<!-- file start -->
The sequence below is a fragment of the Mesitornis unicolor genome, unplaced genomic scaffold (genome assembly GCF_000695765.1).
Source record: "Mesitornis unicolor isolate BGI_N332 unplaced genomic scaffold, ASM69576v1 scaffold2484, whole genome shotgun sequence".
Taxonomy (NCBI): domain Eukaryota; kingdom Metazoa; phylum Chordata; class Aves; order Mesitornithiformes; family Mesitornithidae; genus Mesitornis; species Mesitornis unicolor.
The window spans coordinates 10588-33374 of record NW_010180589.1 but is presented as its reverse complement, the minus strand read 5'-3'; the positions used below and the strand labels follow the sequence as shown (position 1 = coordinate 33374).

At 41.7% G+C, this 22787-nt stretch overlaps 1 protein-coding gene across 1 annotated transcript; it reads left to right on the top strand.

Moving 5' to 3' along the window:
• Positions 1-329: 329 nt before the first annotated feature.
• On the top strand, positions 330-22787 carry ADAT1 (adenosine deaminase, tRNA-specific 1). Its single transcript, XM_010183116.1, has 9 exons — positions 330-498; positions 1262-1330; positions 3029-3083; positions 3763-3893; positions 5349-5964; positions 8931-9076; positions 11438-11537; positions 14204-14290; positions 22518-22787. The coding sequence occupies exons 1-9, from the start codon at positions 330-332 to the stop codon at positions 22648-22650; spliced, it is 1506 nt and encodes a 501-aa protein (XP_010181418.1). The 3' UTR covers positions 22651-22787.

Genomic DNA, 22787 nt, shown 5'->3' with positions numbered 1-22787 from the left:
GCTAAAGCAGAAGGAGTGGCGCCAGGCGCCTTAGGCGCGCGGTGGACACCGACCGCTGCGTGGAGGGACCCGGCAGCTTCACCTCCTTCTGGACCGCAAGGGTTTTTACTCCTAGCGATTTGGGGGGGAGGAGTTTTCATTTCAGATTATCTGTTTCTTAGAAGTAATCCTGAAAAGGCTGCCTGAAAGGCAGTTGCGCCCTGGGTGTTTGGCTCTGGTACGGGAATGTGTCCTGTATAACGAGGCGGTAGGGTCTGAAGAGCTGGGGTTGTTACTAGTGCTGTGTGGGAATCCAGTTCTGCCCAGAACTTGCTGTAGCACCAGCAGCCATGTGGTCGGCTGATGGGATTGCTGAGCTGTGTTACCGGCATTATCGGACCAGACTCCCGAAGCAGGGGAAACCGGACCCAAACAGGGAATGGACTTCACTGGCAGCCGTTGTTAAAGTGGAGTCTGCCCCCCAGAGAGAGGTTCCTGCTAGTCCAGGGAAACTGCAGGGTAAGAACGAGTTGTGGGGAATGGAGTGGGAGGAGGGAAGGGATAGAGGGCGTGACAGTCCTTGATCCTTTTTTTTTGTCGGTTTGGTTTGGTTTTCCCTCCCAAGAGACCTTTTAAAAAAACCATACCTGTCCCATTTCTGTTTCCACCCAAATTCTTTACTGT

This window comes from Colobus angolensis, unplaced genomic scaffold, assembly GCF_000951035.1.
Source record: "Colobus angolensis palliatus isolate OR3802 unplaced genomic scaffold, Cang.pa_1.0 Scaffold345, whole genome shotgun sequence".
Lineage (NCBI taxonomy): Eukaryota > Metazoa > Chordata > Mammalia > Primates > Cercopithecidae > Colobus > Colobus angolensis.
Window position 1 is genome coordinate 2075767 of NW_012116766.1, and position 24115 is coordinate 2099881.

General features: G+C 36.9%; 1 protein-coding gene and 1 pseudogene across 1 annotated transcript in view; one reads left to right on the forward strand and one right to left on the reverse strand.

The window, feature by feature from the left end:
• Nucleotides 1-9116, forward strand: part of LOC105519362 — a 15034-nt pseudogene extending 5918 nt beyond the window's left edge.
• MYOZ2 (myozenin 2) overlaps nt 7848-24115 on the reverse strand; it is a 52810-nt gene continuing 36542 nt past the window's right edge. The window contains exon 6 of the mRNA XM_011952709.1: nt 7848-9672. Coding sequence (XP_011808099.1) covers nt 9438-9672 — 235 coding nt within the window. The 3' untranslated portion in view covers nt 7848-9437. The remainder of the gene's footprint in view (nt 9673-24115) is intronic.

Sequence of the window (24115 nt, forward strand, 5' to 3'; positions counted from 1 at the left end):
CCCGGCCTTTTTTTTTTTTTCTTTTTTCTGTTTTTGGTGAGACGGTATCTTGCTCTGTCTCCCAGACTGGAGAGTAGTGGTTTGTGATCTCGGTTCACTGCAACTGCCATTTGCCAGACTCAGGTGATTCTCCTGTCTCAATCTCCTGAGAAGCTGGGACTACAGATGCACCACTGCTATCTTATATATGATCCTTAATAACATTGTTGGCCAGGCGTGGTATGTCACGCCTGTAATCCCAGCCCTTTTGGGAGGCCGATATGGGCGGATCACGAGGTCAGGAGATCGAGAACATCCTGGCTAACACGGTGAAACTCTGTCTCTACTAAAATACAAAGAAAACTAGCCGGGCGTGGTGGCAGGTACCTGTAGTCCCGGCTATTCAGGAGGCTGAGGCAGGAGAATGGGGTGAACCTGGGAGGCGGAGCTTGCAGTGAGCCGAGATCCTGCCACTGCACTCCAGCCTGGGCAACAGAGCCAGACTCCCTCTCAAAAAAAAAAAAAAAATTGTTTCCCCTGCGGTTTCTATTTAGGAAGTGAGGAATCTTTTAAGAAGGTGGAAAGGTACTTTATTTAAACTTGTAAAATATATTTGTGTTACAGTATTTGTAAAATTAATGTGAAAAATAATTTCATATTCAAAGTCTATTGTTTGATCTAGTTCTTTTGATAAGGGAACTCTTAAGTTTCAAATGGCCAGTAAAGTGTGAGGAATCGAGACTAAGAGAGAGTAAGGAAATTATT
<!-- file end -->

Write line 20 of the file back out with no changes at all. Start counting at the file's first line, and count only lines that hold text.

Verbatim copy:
CCCGGCCTTTTTTTTTTTTTCTTTTTTCTGTTTTTGGTGAGACGGTATCTTGCTCTGTCTCCCAGACTGGAGAGTAGTGGTTTGTGATCTCGGTTCACTGCAACTGCCATTTGCCAGACTCAGGTGATTCTCCTGTCTCAATCTCCTGAGAAGCTGGGACTACAGATGCACCACTGCTATCTTATATATGATCCTTAATAACATTGTTGGCCAGGCGTGGTATGTCACGCCTGTAATCCCAGCCCTTTTGGGAGGCCGATATGGGCGGATCACGAGGTCAGGAGATCGAGAACATCCTGGCTAACACGGTGAAACTCTGTCTCTACTAAAATACAAAGAAAACTAGCCGGGCGTGGTGGCAGGTACCTGTAGTCCCGGCTATTCAGGAGGCTGAGGCAGGAGAATGGGGTGAACCTGGGAGGCGGAGCTTGCAGTGAGCCGAGATCCTGCCACTGCACTCCAGCCTGGGCAACAGAGCCAGACTCCCTCTCAAAAAAAAAAAAAAAATTGTTTCCCCTGCGGTTTCTATTTAGGAAGTGAGGAATCTTTTAAGAAGGTGGAAAGGTACTTTATTTAAACTTGTAAAATATATTTGTGTTACAGTATTTGTAAAATTAATGTGAAAAATAATTTCATATTCAAAGTCTATTGTTTGATCTAGTTCTTTTGATAAGGGAACTCTTAAGTTTCAAATGGCCAGTAAAGTGTGAGGAATCGAGACTAAGAGAGAGTAAGGAAATTATT